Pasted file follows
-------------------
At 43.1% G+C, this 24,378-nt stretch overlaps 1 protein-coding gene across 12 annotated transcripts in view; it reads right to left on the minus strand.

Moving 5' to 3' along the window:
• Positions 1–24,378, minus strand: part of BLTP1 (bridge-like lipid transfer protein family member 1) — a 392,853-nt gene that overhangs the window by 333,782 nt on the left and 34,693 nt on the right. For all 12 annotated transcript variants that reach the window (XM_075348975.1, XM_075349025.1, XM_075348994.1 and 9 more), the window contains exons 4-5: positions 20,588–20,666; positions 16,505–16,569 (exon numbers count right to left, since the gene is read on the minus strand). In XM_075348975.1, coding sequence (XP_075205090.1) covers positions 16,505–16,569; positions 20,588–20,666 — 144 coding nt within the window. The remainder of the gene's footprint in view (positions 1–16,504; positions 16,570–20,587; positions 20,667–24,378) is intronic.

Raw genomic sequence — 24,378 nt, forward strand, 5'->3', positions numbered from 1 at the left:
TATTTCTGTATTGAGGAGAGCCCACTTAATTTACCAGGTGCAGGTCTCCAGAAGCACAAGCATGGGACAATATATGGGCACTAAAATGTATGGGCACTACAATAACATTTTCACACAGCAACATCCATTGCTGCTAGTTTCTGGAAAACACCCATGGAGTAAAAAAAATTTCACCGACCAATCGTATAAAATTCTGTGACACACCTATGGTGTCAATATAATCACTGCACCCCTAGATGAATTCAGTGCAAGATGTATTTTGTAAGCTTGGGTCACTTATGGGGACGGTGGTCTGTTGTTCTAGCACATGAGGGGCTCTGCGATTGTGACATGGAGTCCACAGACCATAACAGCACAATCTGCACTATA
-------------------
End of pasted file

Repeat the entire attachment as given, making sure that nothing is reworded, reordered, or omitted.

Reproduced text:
At 43.1% G+C, this 24,378-nt stretch overlaps 1 protein-coding gene across 12 annotated transcripts in view; it reads right to left on the minus strand.

Moving 5' to 3' along the window:
• Positions 1–24,378, minus strand: part of BLTP1 (bridge-like lipid transfer protein family member 1) — a 392,853-nt gene that overhangs the window by 333,782 nt on the left and 34,693 nt on the right. For all 12 annotated transcript variants that reach the window (XM_075348975.1, XM_075349025.1, XM_075348994.1 and 9 more), the window contains exons 4-5: positions 20,588–20,666; positions 16,505–16,569 (exon numbers count right to left, since the gene is read on the minus strand). In XM_075348975.1, coding sequence (XP_075205090.1) covers positions 16,505–16,569; positions 20,588–20,666 — 144 coding nt within the window. The remainder of the gene's footprint in view (positions 1–16,504; positions 16,570–20,587; positions 20,667–24,378) is intronic.

Raw genomic sequence — 24,378 nt, forward strand, 5'->3', positions numbered from 1 at the left:
TATTTCTGTATTGAGGAGAGCCCACTTAATTTACCAGGTGCAGGTCTCCAGAAGCACAAGCATGGGACAATATATGGGCACTAAAATGTATGGGCACTACAATAACATTTTCACACAGCAACATCCATTGCTGCTAGTTTCTGGAAAACACCCATGGAGTAAAAAAAATTTCACCGACCAATCGTATAAAATTCTGTGACACACCTATGGTGTCAATATAATCACTGCACCCCTAGATGAATTCAGTGCAAGATGTATTTTGTAAGCTTGGGTCACTTATGGGGACGGTGGTCTGTTGTTCTAGCACATGAGGGGCTCTGCGATTGTGACATGGAGTCCACAGACCATAACAGCACAATCTGCACTATA